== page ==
Statins, common cholesterol-lowering medications, may protect women’s hearts from damage caused during chemotherapy for early-stage breast cancer, according to new research published today in the Journal of the American Heart Association, an open access journal of the American Heart Association.
“Two types of cancer medications, anthracyclines and trastuzumab, are effective treatments for many women with breast cancer, however, the risk of heart muscle damage has limited their use, particularly in women who are at higher risk for heart problems because of their age or other medical issues,” said Husam Abdel-Qadir, M.D., Ph.D., lead author of the study, assistant professor of medicine at the University of Toronto’s Institute of Health Policy, Management and Evaluation, and a cardiologist at Women’s College Hospital and the Peter Munk Cardiac Centre, part of the University Health Network in Toronto.
“The mechanisms for these medications are essential to kill breast cancer cells, however, these processes can also damage the cells of the heart muscle, leading to weakening of the heart,” he said.
Previous small studies have suggested that women taking statins may have less heart muscle damage from these types of chemotherapy. The exact mechanisms of how statins protect against the cardiac cell damage remains unknown. It is believed that statins have antioxidative and anti-inflammatory actions.
For the current study, researchers used several administrative health databases in Ontario, Canada, to review the occurrence of heart failure in women ages 66 and older who received anthracyclines or trastuzumab for newly diagnosed early-stage breast cancer between 2007 and 2017. Each woman already taking statins was matched with a peer who was not taking statins as well as a variety of medical and social background factors. The two groups were compared to understand how many required hospitalizations or an emergency room visit for heart failure within the five years after chemotherapy. None had previously been diagnosed with heart failure.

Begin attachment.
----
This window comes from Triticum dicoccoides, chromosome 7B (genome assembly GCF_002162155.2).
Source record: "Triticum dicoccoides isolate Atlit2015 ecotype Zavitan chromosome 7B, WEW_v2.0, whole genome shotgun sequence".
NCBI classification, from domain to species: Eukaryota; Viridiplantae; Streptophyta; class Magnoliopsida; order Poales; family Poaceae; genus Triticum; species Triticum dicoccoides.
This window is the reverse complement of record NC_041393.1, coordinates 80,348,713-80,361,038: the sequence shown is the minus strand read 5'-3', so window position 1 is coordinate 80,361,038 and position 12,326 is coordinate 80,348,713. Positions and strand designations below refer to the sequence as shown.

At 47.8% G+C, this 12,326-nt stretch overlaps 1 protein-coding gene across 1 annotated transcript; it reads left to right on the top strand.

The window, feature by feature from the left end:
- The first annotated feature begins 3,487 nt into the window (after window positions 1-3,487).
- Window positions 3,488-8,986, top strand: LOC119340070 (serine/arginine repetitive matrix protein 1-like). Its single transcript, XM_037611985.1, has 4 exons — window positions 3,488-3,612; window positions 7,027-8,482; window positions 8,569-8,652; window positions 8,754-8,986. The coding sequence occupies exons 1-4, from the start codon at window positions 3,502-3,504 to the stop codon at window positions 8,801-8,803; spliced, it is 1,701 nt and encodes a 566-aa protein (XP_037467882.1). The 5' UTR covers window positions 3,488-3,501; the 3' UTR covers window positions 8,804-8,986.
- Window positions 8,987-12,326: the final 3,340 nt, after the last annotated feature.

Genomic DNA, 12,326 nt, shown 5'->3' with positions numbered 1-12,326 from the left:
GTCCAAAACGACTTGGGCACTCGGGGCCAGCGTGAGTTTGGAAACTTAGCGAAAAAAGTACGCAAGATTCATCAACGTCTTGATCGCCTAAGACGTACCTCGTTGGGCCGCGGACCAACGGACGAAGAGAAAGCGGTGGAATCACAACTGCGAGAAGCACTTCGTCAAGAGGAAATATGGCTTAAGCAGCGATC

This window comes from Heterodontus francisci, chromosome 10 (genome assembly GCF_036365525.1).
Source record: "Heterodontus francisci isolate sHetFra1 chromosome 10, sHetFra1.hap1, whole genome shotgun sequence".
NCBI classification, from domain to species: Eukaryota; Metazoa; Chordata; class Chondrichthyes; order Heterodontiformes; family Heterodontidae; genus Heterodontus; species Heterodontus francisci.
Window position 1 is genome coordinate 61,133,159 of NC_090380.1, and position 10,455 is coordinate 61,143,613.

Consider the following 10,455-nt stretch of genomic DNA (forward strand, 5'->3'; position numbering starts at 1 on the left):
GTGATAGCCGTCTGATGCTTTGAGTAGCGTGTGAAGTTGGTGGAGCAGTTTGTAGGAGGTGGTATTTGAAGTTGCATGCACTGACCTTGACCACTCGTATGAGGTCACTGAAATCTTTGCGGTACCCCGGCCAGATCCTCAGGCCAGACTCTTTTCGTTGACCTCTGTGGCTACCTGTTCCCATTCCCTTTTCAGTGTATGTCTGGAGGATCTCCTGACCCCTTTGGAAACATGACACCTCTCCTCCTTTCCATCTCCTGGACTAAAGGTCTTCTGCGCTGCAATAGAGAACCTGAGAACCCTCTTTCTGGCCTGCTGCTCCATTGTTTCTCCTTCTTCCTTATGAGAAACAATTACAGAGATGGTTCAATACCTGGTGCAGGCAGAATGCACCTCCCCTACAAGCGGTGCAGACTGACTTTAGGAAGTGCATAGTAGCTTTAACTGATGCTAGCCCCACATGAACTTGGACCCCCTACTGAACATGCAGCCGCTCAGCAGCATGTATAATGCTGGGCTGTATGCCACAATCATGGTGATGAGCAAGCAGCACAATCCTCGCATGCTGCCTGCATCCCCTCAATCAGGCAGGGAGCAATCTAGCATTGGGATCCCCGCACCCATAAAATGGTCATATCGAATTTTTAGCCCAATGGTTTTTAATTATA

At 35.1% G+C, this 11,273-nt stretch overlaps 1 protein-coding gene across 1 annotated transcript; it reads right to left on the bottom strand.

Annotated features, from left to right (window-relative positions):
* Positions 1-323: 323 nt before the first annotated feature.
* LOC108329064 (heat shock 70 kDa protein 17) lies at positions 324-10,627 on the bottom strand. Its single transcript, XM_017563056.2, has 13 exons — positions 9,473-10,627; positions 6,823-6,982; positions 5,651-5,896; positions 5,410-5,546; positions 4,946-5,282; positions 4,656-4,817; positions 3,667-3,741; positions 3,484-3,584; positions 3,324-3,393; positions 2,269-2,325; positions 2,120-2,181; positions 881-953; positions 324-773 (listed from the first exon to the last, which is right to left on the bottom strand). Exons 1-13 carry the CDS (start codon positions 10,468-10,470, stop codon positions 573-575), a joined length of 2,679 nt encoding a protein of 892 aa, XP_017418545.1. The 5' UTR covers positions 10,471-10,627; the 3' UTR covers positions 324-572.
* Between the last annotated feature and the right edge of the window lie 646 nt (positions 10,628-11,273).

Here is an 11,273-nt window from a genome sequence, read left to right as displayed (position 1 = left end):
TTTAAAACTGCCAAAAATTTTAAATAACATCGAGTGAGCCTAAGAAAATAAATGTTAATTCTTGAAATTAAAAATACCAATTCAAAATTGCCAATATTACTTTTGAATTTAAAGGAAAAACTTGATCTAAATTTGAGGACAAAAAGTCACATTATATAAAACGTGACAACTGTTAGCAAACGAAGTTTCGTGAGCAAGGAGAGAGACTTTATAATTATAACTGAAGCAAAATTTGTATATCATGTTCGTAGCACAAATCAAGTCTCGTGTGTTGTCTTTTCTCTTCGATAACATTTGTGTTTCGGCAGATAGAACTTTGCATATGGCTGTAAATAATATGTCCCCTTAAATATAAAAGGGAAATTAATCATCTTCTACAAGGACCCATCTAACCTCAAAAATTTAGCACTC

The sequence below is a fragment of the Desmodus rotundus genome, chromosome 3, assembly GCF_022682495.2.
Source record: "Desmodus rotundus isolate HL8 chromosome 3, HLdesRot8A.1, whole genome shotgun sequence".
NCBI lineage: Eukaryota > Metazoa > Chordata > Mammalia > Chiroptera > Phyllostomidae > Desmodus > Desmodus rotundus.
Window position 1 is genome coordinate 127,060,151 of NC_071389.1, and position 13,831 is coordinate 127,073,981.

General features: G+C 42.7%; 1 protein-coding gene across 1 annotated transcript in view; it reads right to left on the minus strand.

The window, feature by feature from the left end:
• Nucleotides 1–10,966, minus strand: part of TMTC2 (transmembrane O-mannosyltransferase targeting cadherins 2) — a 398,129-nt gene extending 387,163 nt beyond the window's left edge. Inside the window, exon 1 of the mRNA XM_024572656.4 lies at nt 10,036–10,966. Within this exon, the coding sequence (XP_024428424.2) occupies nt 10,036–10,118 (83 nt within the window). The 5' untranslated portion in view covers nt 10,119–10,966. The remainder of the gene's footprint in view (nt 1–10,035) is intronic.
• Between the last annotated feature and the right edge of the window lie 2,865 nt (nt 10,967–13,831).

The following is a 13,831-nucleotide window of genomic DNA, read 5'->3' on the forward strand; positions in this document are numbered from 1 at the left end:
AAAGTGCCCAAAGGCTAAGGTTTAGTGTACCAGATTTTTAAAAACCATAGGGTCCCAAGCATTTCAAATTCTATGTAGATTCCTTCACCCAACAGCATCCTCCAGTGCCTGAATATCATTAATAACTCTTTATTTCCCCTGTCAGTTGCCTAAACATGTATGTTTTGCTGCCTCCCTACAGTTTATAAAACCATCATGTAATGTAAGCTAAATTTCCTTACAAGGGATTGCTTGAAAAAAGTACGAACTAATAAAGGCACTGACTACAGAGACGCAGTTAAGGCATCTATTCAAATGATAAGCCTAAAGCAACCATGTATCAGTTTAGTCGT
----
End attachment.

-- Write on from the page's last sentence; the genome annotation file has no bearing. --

In the 666 pairs of women (median age 69) treated with anthracyclines, those taking statins were 55% less likely to be treated at the hospital for heart failure (1.2% vs. 2.9%). In the 390 pairs of women (median age 71) treated with trastuzumab, those taking statins were 54% less likely to be treated at the hospital for heart failure (2.7% vs. 3.7%), a trend that did not reach statistical significance. “Our findings support the idea that statins may be a potential intervention for preventing heart failure in patients receiving chemotherapy with anthracyclines and potentially trastuzumab,” Abdel-Qadir said.
This observational study found an association but cannot conclude that there is a cause-and-effect relationship between taking statins and a lower risk of heart failure.
“This study does not conclusively prove statins are protective,” Abdel-Qadir said. “However, this study builds on the body of evidence suggesting that they may have benefits. For women with breast cancer who meet established indications for taking a statin, they should ideally continue taking it throughout their chemotherapy treatment. Women who do not have an indication for a statin should ask their health care team if they can join a clinical trial studying the benefits of statins in protecting against heart muscle damage during chemotherapy. Otherwise, they should focus on measures to optimize their cardiovascular health before, during and after chemotherapy.”
Findings from this study in older women may not be generalizable to younger women or to those at low cardiovascular risk who do not meet current indications for a statin. Because the populations are similar in terms of demographics, these results from Canada are likely generalizable to women in the United States. Other limitations include that the study is a retrospective analysis that relied on administrative data, and the researchers could not account for potentially important factors that were not available, including the heart’s pumping ability and heart biomarkers.
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